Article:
Upcycled Old Window Into Wall Art

2 Materials
1 Hour

A couple of years ago when we renovated our rental house, one of the most expensive things we did was to replace all of the old original windows from the 1940s. I was so excited with ideas for the old windows, even with worn and rotten wood, because of the wavy glass in them and just for the love of the architectural details. Unfortunately all of the windows were stolen the next day from the garage of the rental house except for three with broken glass. I won’t even talk about the anger and frustration over that situation, but instead I want to share today on how I recently upcycled one of the old windows into a one of a kind wall art.

Even though I only have three of the original eleven windows, I have still been able to use the old and worn window frames in my home. Mostly as a backdrop for decorations on my large stone fireplace and wood mantel. I have also found that by leaving the original hardware on the frames, I have been able to use the hardware as hooks for decorations and wreaths since I can’t put nails in to the stone of the fireplace. The versatility of having these old frames has been well worth saving them.

One window is still in use on the mantel to hang a spring wreath this year.

Just like a lot of things, we get tired of how we are using something and want to change things up so I had recently pulled the windows down from the fireplace and put two of them in storage. I didn’t want to use them but certainly didn’t plan to get rid of them either. In the same room as my large fireplace, aka the family room or the front room as we call it, the ceilings are 17 foot high and create a lot of empty space to fill. So I hung one of the old window frames on a wall near the large window and sky light but it just didn't create enough architectural interest on the wall like I hoped. I decided to dress it up a bit.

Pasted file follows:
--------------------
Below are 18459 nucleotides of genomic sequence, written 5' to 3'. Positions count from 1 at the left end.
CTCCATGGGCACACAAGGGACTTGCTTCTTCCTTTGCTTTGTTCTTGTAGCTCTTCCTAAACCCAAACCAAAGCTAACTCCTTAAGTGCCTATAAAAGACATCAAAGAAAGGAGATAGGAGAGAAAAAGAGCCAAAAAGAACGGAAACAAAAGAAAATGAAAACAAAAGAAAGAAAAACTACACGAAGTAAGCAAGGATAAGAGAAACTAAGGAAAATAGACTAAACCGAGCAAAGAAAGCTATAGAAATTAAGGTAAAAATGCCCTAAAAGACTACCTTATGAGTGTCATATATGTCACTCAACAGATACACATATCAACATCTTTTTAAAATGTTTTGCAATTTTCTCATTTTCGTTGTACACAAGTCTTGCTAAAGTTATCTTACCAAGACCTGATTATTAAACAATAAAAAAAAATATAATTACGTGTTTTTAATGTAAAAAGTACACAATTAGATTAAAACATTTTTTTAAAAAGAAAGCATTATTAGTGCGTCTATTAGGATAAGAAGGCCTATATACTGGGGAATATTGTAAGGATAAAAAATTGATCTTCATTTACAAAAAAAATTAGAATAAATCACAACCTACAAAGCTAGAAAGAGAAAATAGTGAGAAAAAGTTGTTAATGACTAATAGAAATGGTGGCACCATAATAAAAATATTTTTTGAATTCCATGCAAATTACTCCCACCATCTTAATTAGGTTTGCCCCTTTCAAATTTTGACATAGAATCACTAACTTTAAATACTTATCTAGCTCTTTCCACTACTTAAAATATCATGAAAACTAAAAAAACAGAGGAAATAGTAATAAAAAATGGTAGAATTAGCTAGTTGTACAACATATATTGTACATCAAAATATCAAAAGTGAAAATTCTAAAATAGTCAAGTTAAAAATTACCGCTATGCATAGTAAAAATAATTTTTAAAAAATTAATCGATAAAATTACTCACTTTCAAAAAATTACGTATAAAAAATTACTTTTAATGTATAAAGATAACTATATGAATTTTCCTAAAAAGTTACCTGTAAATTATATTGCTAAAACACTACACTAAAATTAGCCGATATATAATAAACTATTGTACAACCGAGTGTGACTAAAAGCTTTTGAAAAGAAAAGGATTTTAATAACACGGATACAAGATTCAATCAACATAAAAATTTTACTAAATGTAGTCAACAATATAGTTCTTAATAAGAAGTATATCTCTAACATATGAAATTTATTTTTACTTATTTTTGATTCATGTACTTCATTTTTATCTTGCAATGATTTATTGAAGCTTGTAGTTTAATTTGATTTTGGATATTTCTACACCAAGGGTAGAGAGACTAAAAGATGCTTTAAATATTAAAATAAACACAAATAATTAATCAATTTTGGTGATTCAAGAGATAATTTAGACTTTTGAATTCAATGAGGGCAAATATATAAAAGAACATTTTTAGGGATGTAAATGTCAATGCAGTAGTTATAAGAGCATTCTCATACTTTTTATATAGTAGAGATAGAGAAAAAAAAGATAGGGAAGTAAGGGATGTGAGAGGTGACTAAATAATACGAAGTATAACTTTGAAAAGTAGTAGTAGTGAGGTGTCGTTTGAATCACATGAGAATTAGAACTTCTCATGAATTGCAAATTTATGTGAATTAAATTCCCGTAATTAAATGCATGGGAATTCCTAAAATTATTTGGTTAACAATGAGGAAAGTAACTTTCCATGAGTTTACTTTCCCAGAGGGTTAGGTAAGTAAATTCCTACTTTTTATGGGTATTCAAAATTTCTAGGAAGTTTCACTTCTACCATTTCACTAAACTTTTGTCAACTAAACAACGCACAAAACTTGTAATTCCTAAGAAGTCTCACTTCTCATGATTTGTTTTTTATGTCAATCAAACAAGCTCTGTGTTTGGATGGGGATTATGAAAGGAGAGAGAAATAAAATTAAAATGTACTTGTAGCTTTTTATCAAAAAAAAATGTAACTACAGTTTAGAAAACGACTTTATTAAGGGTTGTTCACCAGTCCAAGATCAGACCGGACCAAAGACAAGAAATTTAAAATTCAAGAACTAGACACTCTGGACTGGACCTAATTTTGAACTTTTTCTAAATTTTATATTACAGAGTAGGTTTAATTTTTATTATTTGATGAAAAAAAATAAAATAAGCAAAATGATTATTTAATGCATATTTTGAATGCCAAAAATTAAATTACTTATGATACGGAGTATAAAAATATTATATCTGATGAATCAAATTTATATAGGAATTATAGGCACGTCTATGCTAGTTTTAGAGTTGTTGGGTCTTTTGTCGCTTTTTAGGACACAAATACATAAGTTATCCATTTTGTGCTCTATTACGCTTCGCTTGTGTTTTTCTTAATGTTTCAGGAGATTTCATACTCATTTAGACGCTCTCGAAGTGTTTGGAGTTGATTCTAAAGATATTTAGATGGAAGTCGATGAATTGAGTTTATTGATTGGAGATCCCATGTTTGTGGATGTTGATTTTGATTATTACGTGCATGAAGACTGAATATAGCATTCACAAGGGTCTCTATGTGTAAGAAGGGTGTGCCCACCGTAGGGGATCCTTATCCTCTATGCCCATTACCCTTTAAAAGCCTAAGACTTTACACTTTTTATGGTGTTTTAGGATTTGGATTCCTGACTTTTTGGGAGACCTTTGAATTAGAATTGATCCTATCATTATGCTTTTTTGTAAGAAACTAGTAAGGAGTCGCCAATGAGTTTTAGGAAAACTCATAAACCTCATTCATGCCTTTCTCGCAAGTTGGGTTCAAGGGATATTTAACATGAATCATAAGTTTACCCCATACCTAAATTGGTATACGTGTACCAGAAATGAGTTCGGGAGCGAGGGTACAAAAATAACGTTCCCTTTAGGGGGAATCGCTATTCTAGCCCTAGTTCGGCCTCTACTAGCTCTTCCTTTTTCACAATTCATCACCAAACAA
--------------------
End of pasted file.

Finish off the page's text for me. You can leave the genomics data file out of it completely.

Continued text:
Attach twine to the back of the window frame

I considered adding chicken wire or hardware cloth to the back of the window but nixed that idea because chicken wire is too Farmhouse style, and hardware cloth is much too heavy. The windows are heavy enough as they are. So instead, for one of the old worn windows, I took just basic jute twine and a staple gun and created my own version of architectural wall art.

Staple the twine in a boxed pattern

To wrap the back of the the window frame in a boxed pattern of twine, I first attached the strand of jute twine to one side with the staple gun, pulled the twine across the back to the other side, attached it with a staple, then made a square turn on the same side about one inch above the first staple, then pulled the twine back across the back of the window frame to the other side of the frame. I continued this process on the back of the window frame from top to bottom.

I repeated this process until I had a filled in the back of the window frame with a boxed pattern instead of random slanted strands. I have seen this process before but with the twine stabled on with a slanted angle and not a box pattern. The box pattern gives the project a more modern flare for my home.

More visual detail

Hanging the upcycled window frame back on the wall, I stepped back to see how it looked. I liked it a lot, but it still needed some extra charm and character.

Add a little bit of charm

Earlier this same day, I had purchased these Spring tulip bunches from Michael’s, so I took one bunch of them and wrapped the stem in burlap ribbon and raffia. The jute twine strands attached tightly to the back of the window frame were just perfect for holding the tiny tulip bouquet in place for a unique and simple piece of architectural artwork for the tall wall near the windows.

It is definitely not expensive or fancy artwork, but the pop of color with the tulips draws attention to the old and worn window frame that has a bit of history behind it for our family.

Architectural artwork

Now this once blank corner of the room has some charm along with some unique architectural interest.

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Donna Powell

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